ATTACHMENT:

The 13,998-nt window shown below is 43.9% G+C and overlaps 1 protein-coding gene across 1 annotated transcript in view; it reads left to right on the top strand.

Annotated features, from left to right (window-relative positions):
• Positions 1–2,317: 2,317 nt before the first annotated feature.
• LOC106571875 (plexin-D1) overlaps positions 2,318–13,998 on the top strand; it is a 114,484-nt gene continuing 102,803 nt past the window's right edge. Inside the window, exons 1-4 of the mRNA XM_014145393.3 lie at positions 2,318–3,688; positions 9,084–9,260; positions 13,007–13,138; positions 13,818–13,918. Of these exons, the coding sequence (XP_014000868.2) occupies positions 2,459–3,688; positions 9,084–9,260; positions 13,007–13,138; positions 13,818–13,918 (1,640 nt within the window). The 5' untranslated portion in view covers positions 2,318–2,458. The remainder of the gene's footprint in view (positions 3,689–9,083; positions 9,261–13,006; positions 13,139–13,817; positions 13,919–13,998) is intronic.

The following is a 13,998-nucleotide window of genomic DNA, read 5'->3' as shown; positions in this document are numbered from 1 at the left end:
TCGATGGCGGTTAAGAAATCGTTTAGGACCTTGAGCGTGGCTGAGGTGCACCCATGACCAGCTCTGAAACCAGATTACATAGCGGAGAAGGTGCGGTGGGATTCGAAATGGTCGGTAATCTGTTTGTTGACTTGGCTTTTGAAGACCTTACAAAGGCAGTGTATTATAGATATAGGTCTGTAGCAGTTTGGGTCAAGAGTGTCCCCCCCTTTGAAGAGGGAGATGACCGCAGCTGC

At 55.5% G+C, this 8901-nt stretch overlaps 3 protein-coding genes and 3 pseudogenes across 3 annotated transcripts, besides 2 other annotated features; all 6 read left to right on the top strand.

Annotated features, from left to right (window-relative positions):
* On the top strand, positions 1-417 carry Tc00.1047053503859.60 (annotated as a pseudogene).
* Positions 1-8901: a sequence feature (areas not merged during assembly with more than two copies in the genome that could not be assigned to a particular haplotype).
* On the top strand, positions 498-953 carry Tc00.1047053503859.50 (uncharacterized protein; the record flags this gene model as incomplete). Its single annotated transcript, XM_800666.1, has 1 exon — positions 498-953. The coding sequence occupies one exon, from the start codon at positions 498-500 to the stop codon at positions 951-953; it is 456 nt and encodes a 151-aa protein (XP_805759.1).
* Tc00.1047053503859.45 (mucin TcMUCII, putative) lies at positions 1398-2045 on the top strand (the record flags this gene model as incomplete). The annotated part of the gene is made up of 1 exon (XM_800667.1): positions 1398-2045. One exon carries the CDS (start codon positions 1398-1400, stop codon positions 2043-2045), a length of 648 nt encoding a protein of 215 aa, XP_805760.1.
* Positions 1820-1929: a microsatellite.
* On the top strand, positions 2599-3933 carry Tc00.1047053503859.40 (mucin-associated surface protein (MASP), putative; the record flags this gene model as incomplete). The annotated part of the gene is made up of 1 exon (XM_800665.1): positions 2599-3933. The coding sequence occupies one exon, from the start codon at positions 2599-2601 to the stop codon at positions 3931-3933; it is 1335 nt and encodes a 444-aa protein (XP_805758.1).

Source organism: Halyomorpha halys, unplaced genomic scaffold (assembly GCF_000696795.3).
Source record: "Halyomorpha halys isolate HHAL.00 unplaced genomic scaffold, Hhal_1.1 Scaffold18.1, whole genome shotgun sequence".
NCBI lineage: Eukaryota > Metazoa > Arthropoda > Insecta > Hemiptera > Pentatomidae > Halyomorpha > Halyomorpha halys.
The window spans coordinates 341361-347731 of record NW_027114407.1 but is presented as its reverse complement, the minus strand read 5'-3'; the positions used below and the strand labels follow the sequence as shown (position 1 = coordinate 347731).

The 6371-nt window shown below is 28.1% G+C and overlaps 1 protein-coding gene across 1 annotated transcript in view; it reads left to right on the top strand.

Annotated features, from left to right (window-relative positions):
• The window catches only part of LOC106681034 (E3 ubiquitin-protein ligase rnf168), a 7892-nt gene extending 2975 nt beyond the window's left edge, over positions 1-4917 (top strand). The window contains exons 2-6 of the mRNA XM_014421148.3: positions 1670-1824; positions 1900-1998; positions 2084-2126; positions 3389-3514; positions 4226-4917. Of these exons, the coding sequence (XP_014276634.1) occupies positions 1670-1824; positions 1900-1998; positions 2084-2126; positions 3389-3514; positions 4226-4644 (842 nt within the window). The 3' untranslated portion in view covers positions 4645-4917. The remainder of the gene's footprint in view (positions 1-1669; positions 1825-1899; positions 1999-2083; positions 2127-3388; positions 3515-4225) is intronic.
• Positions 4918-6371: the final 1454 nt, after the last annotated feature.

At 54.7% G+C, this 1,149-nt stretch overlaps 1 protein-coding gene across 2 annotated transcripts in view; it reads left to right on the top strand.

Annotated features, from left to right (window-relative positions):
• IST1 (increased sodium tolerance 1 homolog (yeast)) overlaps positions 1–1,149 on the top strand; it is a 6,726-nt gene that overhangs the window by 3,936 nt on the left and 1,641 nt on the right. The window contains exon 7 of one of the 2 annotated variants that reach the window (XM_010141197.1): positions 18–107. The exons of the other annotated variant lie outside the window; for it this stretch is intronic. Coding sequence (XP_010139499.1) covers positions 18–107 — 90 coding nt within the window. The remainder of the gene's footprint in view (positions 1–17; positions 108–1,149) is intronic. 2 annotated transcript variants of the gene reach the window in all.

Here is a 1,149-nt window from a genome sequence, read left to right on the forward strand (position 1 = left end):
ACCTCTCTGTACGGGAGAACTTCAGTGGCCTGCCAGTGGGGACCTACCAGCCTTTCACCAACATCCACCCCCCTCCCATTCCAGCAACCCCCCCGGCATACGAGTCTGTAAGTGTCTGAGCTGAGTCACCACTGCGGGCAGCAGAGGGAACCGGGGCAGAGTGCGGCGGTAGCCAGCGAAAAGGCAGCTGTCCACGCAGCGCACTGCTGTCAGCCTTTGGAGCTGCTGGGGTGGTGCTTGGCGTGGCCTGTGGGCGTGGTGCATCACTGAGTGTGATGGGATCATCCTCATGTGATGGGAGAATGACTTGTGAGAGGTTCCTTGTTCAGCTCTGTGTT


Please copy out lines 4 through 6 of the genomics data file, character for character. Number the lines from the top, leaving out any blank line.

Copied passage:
• LOC106571875 (plexin-D1) overlaps positions 2,318–13,998 on the top strand; it is a 114,484-nt gene continuing 102,803 nt past the window's right edge. Inside the window, exons 1-4 of the mRNA XM_014145393.3 lie at positions 2,318–3,688; positions 9,084–9,260; positions 13,007–13,138; positions 13,818–13,918. Of these exons, the coding sequence (XP_014000868.2) occupies positions 2,459–3,688; positions 9,084–9,260; positions 13,007–13,138; positions 13,818–13,918 (1,640 nt within the window). The 5' untranslated portion in view covers positions 2,318–2,458. The remainder of the gene's footprint in view (positions 3,689–9,083; positions 9,261–13,006; positions 13,139–13,817; positions 13,919–13,998) is intronic.

The following is a 13,998-nucleotide window of genomic DNA, read 5'->3' as shown; positions in this document are numbered from 1 at the left end:
TCGATGGCGGTTAAGAAATCGTTTAGGACCTTGAGCGTGGCTGAGGTGCACCCATGACCAGCTCTGAAACCAGATTACATAGCGGAGAAGGTGCGGTGGGATTCGAAATGGTCGGTAATCTGTTTGTTGACTTGGCTTTTGAAGACCTTACAAAGGCAGTGTATTATAGATATAGGTCTGTAGCAGTTTGGGTCAAGAGTGTCCCCCCCTTTGAAGAGGGAGATGACCGCAGCTGC